2) for a Christian just because they are a Christian
Voting for a candidate just because her or she is Christian is no guarantee of good government. Just because they attend churches or prayer breakfasts or whatever is no pointer as to their suitability for government over and against other candidates. A good example: choosing Julia Gillard over Tony Abbott because one is (supposedly) a Christian and the other is an agnostic. By all means choose a Christian candidate who has a track record of hard work, leadership and pursuing justice; but remember, even secular leaders are God's servants.
3) for the bottom line
Most of the political process in our country revolve around economic prosperity as the chief goal of our nation. This is true of most of the political parties, who appeal to our wallets before anything else. They recognise something about this country: that we are very greedy. Of course, proper financial management is the proper job of our government, so that all may benefit. But if the bottom line is the thing we elevate above everything else, then something is deeply wrong.
So what factors should inform our voting?
How to Vote
1) for the sake of others
It is pretty crucial to the Christian way of the viewing the world that we are devoted to the good of others before ourselves. As Paul says in Romans 12:1 Honour one another above yourselves. Of course this is pretty bizarre in the current political climate. Politicians know we vote out of self-interest: uni students are interested in changes to HECS, Ausstudy and class sizes; old people in aged health care; families care about interest rates on their mortgages.
2) for righteousness and justice in our community
Although the point of voting is not to impose a Christian lifestyle on the community, Christians will go to the polling booth armed with the knowledge that living as the Creator designed is a recipe for the general health of our society. We will want to ask: which party will promote the values that God himself upholds: justice and peace, sexual restraint, honesty, generosity, the family, and mercy (to name some). A whole range of issues will come in to play at this point: the treatment of the unborn and asylum seekers, the war on Iraq, the fairness of the distribution of welfare to those in trouble, and so on. As Proverbs 14:34 says:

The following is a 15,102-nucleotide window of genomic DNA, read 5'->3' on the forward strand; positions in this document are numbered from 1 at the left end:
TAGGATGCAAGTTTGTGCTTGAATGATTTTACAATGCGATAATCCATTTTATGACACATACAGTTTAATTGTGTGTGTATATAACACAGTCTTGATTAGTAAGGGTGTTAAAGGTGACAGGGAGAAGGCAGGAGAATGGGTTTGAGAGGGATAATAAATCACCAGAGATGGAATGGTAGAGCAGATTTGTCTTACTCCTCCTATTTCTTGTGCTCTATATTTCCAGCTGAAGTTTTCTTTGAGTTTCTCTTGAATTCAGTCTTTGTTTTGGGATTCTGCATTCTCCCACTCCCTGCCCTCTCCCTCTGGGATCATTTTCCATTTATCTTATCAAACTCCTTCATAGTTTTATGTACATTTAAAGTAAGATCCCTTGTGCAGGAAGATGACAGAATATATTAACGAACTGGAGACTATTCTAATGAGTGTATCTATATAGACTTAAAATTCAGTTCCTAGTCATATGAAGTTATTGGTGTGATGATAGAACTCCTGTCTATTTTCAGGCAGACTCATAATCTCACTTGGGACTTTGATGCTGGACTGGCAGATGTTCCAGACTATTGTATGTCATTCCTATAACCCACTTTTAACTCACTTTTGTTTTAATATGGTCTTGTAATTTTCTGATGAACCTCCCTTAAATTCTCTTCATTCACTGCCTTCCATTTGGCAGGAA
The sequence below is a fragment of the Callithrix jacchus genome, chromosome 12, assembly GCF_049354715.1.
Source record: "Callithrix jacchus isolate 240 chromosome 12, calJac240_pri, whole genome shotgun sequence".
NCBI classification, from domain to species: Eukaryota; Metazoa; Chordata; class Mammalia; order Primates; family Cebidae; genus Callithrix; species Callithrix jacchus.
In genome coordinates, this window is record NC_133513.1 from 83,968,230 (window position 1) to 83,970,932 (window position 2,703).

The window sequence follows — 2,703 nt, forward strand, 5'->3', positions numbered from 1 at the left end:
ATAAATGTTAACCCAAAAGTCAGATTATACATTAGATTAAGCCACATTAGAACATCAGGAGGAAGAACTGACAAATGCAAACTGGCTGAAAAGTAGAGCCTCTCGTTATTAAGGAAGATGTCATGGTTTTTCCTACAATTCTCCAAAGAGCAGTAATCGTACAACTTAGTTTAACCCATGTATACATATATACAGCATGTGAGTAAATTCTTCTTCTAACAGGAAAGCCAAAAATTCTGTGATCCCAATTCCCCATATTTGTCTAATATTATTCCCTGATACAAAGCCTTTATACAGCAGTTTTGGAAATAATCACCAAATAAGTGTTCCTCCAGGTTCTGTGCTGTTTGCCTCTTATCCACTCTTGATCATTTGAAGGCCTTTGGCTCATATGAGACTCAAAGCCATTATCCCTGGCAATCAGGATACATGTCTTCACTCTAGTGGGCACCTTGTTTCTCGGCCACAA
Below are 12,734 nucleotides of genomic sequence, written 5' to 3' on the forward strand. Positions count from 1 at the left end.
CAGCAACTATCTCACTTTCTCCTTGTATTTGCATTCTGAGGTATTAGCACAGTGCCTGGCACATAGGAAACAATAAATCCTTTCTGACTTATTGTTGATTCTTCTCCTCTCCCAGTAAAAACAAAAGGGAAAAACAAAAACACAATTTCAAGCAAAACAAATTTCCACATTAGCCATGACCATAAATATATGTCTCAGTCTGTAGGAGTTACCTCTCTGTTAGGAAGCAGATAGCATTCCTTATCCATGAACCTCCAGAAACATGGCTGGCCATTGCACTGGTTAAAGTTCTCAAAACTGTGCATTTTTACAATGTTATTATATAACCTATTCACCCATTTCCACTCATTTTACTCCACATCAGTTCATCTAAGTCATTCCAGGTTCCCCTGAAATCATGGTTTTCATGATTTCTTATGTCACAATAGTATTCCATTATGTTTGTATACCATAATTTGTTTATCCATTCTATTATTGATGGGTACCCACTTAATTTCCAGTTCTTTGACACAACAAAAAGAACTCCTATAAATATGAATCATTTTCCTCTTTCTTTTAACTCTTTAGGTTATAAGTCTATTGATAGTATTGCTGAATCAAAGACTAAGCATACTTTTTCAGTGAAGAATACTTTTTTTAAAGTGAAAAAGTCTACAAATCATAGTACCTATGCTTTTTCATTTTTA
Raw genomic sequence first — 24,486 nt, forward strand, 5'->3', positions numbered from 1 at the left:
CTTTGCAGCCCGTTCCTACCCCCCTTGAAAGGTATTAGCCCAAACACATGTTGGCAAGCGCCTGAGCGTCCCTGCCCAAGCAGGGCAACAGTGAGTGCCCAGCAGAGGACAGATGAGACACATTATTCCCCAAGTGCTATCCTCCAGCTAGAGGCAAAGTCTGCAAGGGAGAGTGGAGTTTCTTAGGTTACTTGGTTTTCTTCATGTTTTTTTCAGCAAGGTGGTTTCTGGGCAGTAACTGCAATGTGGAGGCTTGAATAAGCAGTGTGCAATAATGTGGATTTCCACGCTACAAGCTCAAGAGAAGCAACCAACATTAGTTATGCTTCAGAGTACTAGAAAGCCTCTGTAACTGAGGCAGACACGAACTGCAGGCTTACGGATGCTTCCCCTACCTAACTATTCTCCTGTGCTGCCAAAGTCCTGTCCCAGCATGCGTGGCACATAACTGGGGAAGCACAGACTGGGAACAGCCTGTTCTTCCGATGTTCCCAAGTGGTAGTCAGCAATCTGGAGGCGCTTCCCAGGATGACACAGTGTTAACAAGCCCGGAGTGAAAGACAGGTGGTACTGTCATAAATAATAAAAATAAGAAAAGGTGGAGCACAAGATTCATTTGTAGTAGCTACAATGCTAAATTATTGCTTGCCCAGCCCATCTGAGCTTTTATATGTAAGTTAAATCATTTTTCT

Righteousness exalts a nation, but sin is a disgrace to any people.
We will vote with this in mind. However, I would want to add that Christians often draw the issue of righteousness too narrowly. We tend to focus on sexual and reproduction issues to the exclusion of a whole range of issues including the environment, treatment of prisoners, refugees, war and overseas aid.
3) for the poor and the weak
I would go further, in fact, and argue that Christians should consider the poor and the weak in our voting. To quote Proverbs again:
He who oppresses the poor shows contempt for their Maker, but whoever is king to the needy honours God (14:31)
The requirement of God's people to care for the poor and the needy is quite overwhelming in the Scriptures. And it can scarcely be held that we vote without this in mind. Vote in other words for those who need your vote more than you do. you might consider overseas aid and development under this heading, too.
4) for the freedom to preach the gospel
Christians want more than anything that others hear the gospel and turn to God. We would always want to endorse the policy that enabled the advancement of the gospel. You could imagine a party proposing a restriction on Christian evangelism: Christians would not want to subscribe to that policy I would assume.
Paul urges us to pray for our leaders and for governments (1 Tim 2:13)
God's people are urged to pray for those in power with the result that we can get on with the business of living peaceful and godly lives. Moreover, this outcome somehow works to the pleasure of the God who wants all people to be saved. In other words, good government allows the church to be godly and God's missionary desires to be fulfilled. This comes about not through the vote - but through prayer.
Whatever we chose on August 21st we will be choosing imperfectly. Whoever we elect will be a human person marred by sin. No government will meet all our aspirations for a fair and just society. However, whoever we elect, God will still reign, and will continue to bring about his purposes for the world.